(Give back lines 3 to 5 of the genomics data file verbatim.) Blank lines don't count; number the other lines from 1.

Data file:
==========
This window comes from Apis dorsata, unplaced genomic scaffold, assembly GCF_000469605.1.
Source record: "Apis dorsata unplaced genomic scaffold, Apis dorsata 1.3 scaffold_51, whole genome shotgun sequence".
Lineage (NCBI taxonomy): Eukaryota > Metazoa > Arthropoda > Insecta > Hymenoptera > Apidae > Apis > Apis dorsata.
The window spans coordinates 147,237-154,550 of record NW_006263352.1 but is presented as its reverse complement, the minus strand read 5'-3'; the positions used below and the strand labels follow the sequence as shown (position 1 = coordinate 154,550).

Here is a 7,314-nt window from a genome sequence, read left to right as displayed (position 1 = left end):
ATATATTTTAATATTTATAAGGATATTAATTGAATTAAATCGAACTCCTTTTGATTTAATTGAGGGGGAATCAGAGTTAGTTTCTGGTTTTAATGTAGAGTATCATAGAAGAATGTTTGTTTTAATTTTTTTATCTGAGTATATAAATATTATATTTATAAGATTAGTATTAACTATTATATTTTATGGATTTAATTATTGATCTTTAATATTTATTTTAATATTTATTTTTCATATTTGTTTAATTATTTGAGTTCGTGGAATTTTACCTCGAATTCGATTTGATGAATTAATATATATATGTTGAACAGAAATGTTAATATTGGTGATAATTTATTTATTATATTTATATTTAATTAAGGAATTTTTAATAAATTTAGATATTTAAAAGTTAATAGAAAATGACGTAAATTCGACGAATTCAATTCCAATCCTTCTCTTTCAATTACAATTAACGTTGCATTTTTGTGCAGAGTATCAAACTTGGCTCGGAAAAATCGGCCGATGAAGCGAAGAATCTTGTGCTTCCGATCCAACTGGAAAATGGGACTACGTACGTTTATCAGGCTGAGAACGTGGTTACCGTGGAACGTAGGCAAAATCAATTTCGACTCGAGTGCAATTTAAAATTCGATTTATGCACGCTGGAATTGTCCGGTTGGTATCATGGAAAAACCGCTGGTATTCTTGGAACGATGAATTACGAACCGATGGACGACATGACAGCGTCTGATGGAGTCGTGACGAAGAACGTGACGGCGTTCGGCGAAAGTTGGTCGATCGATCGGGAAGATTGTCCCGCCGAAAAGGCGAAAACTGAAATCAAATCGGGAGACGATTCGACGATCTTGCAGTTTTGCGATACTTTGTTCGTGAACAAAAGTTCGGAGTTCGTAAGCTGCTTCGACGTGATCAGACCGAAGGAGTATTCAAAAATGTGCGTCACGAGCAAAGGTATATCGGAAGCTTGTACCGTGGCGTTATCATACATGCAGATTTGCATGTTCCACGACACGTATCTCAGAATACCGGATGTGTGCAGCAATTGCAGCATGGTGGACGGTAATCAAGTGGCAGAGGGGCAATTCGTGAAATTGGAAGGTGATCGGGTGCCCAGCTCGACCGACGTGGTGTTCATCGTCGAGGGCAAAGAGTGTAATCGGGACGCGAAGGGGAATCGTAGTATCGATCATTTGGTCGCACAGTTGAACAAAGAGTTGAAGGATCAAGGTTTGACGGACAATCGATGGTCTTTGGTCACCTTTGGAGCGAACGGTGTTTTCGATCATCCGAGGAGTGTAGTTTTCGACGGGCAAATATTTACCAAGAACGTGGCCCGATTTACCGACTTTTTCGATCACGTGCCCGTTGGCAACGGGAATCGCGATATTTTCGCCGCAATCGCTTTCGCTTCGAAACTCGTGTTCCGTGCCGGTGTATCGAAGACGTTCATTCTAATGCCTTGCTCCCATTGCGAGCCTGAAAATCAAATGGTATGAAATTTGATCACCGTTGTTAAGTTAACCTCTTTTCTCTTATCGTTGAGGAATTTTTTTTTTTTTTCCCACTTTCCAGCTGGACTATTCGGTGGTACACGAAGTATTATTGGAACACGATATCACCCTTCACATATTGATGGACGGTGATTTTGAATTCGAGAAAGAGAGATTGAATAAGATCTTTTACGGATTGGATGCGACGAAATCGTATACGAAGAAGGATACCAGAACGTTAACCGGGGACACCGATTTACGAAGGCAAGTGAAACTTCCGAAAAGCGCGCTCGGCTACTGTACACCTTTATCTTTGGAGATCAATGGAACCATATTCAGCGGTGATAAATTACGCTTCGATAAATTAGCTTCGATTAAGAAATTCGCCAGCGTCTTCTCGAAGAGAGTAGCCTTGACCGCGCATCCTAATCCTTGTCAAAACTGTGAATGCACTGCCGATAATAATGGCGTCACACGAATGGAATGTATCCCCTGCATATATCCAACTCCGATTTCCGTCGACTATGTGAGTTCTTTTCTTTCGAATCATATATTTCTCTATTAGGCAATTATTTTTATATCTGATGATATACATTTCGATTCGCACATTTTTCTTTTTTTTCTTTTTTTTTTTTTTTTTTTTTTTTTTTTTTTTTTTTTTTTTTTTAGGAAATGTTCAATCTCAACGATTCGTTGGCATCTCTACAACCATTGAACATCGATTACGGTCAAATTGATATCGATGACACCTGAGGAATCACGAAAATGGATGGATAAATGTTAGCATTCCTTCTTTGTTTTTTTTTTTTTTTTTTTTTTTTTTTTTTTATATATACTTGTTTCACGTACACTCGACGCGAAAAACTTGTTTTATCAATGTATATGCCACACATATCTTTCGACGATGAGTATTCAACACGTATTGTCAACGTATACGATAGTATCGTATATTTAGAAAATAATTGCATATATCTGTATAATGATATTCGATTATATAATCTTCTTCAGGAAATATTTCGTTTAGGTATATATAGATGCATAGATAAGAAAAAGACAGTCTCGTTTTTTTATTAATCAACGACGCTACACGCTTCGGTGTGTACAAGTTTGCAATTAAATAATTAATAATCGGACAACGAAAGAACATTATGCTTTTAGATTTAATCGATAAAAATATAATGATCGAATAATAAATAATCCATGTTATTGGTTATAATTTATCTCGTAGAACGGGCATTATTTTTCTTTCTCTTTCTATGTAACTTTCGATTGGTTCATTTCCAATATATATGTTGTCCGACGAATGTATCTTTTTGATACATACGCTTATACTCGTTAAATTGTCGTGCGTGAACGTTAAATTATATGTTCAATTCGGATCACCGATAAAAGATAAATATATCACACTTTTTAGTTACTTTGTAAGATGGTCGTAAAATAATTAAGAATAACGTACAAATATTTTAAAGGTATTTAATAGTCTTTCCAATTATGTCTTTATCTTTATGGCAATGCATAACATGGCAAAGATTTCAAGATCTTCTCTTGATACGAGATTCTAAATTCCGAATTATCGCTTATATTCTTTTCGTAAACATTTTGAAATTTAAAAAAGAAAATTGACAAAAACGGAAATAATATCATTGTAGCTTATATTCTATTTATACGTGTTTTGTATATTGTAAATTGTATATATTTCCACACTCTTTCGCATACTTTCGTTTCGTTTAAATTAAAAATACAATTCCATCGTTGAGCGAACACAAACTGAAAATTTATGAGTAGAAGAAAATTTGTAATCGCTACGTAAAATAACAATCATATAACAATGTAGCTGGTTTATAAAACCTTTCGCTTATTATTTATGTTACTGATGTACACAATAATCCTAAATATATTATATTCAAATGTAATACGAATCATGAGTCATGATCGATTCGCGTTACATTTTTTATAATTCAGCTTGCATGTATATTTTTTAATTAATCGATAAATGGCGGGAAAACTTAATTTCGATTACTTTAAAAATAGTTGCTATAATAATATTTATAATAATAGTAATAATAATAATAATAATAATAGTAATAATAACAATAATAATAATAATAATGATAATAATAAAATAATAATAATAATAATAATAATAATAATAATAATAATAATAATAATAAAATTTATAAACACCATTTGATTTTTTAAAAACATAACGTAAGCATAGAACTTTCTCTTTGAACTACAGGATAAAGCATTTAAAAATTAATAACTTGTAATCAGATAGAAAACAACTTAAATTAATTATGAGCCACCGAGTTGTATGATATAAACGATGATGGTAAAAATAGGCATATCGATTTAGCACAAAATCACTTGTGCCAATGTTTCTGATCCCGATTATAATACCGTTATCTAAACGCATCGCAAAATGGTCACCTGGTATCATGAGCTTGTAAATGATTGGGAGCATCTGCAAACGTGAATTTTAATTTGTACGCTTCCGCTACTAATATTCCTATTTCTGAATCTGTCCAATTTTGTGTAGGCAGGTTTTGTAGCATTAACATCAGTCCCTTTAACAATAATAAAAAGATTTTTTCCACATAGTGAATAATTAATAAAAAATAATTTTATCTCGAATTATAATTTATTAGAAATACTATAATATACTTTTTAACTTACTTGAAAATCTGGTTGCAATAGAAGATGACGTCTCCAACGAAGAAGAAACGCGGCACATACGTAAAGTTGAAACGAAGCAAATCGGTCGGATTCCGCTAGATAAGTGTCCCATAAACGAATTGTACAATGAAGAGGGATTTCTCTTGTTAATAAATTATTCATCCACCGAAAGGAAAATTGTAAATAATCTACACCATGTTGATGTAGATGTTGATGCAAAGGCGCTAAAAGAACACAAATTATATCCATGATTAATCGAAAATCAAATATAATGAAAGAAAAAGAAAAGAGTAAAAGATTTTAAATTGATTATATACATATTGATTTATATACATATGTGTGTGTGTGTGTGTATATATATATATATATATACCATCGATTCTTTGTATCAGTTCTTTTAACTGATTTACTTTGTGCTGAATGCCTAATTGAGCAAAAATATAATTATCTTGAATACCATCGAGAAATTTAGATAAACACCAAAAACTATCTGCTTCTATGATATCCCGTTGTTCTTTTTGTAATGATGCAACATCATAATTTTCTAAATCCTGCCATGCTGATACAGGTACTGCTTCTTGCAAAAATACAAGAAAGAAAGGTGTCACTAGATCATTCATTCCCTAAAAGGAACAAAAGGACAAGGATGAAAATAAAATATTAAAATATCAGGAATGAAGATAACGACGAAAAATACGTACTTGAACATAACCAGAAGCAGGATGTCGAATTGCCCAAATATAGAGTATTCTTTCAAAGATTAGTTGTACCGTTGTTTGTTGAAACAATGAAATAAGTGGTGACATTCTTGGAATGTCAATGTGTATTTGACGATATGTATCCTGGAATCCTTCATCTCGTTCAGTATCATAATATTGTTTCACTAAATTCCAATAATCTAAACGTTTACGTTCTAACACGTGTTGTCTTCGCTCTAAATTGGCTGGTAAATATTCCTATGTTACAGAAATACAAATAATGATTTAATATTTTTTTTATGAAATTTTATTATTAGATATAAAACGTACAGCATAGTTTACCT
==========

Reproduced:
Lineage (NCBI taxonomy): Eukaryota > Metazoa > Arthropoda > Insecta > Hymenoptera > Apidae > Apis > Apis dorsata.
The window spans coordinates 147,237-154,550 of record NW_006263352.1 but is presented as its reverse complement, the minus strand read 5'-3'; the positions used below and the strand labels follow the sequence as shown (position 1 = coordinate 154,550).

Here is a 7,314-nt window from a genome sequence, read left to right as displayed (position 1 = left end):